Gepotidacin and GSK-and why the last eight years have been worth it after all

Avid readers of our little blog will recall that our interest in antibiotic research predates it by many years. It was around 2015 that we realised the lack of new antibiotics was becoming an existential threat to us all. Since when we joined with the efforts of leading members of the Community of the Great and the Good to try to actually do something about it.

Well, the news we have this morning is good. GSK, the giant pharmaceuticals corporation, is not only trialling a new antibiotic called gepotidacin, but the trials are going well. This implies a few reasons to be cheerful, to quote Ian Dury, so forgive us if we list them. First it shows that leading commercial organisations are finding ways to finance antibiotic research again. The old “profits are God” model just wasn’t delivering social outcomes. Secondly, new antibiotics will only benefit from the economies of scale, experience in good practice and marketing and communication expertise of something the size of GSK. Thirdly, they’ve targeted a real social need, particularly for women, the debilitating complex of UTIs in general and cystitis in particular. Reasons to be cheerful indeed.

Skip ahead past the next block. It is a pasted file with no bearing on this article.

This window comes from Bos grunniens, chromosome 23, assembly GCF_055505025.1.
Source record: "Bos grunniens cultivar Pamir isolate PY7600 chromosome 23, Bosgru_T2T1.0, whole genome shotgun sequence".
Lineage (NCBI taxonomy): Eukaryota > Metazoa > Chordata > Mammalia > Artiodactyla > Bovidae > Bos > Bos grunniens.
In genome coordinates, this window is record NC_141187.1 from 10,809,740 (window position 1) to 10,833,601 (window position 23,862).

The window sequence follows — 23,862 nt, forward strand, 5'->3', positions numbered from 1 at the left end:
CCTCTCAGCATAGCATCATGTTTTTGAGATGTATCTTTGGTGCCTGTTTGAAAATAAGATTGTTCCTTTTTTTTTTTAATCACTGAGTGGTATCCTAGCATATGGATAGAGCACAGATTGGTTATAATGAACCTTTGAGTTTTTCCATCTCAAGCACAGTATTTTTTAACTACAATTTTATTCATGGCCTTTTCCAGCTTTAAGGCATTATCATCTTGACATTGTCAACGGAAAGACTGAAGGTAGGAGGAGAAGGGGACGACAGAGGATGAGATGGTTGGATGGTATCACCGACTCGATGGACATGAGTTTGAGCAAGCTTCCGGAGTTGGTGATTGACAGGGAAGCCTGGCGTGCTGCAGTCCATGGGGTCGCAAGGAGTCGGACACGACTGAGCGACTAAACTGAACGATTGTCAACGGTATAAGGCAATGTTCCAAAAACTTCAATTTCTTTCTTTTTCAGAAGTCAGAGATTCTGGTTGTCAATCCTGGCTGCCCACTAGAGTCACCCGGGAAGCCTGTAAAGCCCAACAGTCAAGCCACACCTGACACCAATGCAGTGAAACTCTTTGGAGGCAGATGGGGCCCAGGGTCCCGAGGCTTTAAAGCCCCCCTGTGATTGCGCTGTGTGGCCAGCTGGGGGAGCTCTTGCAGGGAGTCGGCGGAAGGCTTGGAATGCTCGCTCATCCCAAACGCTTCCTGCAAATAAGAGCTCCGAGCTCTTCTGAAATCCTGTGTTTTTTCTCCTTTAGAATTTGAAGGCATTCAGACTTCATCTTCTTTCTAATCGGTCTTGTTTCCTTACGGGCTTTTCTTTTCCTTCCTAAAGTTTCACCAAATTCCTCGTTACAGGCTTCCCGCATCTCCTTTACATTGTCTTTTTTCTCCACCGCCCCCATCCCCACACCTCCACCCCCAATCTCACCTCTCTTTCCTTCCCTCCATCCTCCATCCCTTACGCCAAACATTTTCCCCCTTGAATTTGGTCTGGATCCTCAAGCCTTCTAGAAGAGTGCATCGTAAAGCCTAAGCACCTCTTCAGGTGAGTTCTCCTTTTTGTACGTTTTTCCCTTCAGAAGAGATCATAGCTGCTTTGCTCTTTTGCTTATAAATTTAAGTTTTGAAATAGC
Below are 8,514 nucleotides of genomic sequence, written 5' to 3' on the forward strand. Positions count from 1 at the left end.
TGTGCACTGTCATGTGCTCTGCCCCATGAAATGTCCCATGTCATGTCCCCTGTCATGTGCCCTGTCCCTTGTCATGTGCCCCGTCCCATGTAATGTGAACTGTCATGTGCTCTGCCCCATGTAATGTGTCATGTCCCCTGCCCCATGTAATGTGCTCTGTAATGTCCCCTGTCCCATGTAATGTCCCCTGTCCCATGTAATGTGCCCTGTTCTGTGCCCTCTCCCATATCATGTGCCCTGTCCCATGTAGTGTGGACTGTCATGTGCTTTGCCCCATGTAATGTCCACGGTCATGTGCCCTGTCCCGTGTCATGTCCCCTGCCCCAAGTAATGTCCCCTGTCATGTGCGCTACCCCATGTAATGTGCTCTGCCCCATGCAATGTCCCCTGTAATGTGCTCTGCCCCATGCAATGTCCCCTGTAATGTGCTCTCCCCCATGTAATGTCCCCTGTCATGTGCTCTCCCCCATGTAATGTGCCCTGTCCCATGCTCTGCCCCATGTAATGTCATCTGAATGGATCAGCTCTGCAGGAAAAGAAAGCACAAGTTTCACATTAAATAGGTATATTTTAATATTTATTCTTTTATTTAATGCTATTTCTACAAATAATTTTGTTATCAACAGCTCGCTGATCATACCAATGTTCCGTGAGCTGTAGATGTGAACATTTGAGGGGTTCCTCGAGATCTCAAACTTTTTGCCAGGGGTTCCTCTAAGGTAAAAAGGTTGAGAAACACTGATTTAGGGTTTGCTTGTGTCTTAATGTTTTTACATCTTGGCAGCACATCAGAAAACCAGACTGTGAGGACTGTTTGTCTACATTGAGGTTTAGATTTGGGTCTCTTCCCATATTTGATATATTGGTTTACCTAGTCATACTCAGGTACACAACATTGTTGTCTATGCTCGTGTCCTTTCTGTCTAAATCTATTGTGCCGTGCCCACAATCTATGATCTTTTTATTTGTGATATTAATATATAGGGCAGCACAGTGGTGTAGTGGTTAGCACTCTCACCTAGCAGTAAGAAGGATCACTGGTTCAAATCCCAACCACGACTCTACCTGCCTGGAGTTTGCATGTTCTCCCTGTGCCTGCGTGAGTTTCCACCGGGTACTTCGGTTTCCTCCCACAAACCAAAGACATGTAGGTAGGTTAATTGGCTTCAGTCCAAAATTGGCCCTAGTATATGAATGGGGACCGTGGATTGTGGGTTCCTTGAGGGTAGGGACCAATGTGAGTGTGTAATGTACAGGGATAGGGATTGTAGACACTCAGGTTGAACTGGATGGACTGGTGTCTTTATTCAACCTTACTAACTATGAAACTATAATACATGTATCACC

So we’ve got three links for you this morning. For a nice journalistic overview, here’s Ethan Ennals of the Daily Mail[1] For a very simple baseline there’s good old Wikipedia [2] And for lovers of linguistic and intellectual complexity, to say the least, we have a piece of text from GSK themselves. Be warned: it’s definitely not for the faint-hearted. [3]




##antibiotic resistance #superbugs #gepotidacin #uti #medicine #pharmaceuticals #research

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